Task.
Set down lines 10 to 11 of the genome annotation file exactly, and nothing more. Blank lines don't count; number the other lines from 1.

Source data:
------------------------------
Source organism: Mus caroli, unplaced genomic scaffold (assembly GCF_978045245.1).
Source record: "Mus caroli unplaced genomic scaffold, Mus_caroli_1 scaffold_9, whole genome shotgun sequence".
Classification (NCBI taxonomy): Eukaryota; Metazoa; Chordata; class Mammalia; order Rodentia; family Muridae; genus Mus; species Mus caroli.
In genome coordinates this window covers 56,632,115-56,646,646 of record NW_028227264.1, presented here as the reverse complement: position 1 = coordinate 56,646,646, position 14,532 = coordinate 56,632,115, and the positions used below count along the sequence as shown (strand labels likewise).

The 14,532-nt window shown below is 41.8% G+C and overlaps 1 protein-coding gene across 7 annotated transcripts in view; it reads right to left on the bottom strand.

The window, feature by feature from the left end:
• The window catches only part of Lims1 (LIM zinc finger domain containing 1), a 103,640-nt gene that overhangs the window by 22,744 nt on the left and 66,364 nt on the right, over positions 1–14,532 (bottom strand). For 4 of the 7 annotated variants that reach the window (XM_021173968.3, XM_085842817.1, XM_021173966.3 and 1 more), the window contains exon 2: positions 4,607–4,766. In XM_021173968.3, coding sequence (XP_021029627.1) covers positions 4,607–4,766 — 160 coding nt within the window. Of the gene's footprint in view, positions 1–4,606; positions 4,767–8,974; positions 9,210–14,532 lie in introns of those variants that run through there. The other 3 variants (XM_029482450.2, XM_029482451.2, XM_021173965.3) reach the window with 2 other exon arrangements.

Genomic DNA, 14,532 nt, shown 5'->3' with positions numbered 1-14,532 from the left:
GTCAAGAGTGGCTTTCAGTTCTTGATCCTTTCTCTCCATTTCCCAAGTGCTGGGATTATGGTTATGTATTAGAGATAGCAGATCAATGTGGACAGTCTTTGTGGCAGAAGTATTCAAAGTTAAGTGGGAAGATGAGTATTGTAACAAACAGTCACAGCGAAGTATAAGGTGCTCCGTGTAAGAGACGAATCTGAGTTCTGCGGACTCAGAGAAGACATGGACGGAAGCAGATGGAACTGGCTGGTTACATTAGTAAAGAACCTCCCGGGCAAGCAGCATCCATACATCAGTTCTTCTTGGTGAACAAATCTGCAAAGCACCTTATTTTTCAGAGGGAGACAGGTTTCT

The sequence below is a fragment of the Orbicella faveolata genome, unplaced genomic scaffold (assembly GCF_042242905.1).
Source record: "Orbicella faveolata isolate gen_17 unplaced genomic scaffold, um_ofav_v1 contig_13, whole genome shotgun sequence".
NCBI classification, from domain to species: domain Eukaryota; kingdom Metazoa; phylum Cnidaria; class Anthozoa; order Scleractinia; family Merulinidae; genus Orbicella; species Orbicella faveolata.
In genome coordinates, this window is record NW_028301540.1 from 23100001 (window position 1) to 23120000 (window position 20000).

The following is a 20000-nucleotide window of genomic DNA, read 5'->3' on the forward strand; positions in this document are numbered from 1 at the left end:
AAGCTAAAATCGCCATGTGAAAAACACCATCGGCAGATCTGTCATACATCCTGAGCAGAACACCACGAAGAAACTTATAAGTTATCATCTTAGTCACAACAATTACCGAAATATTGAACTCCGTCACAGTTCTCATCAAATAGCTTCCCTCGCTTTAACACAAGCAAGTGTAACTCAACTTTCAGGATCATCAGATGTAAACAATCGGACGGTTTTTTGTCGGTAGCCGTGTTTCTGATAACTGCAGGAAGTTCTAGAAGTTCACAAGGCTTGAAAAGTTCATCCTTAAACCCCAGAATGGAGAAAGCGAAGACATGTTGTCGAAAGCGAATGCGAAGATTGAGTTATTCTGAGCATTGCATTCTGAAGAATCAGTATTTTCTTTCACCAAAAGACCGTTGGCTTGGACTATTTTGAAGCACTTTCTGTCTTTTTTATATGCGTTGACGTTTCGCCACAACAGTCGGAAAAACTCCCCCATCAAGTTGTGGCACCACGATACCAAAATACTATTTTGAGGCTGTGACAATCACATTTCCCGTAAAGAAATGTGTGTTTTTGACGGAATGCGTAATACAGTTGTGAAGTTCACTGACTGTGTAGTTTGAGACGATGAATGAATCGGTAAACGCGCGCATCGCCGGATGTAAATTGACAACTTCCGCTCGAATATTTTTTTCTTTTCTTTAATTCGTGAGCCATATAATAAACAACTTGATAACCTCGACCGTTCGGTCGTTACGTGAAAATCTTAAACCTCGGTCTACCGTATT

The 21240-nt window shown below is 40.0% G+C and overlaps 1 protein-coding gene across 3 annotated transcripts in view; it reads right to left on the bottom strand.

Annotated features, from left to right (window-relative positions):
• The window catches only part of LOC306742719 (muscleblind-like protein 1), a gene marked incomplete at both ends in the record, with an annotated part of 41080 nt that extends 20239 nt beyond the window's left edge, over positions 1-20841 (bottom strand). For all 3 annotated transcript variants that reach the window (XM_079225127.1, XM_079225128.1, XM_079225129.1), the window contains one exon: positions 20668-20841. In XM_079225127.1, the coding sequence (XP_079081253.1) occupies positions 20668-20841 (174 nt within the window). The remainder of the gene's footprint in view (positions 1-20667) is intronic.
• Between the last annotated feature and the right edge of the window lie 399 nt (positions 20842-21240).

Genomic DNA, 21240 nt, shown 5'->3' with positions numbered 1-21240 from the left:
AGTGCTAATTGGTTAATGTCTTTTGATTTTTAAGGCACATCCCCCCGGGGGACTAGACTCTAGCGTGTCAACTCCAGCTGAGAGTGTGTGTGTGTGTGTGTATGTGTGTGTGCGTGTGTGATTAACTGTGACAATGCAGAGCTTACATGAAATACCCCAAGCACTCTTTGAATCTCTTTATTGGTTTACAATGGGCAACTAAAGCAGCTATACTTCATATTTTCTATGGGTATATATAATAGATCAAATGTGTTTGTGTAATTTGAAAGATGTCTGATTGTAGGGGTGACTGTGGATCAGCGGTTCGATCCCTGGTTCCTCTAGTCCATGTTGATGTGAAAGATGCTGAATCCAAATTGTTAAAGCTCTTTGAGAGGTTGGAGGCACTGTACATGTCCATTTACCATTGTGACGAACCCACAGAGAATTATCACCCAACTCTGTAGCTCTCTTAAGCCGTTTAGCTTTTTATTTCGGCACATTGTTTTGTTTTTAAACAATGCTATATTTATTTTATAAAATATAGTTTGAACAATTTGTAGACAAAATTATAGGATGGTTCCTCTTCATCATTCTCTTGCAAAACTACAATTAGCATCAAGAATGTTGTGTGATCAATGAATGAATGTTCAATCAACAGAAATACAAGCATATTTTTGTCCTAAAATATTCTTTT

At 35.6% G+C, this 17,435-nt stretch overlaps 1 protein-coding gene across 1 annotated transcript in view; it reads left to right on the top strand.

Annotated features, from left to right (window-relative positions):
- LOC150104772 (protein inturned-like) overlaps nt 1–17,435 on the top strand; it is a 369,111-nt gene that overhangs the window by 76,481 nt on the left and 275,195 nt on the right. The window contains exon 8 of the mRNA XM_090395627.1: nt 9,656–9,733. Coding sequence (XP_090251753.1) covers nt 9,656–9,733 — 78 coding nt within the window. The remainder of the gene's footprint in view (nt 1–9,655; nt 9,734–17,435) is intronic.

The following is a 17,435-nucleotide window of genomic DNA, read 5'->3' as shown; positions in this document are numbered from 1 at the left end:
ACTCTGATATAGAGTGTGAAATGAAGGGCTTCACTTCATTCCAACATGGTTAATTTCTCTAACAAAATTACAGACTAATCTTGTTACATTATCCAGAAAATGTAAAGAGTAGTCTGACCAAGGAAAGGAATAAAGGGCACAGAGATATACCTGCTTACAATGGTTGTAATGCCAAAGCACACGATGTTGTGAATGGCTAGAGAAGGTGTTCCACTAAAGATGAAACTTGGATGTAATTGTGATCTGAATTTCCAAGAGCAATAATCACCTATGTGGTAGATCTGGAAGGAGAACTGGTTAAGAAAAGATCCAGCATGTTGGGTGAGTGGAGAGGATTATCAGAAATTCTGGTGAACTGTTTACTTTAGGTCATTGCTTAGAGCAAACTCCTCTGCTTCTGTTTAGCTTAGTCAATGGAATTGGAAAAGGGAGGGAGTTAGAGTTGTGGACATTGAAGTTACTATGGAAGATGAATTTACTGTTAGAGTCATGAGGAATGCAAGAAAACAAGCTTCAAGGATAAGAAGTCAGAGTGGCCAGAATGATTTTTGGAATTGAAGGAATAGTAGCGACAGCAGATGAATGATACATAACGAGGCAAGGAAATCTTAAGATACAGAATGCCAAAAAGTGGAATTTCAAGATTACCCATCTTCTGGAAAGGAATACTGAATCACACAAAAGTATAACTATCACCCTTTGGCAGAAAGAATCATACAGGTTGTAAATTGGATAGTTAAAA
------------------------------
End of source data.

The sequence below is a fragment of the Orbicella faveolata genome, unplaced genomic scaffold (assembly GCF_042242905.1).
Source record: "Orbicella faveolata isolate gen_17 unplaced genomic scaffold, um_ofav_v1 contig_13, whole genome shotgun sequence".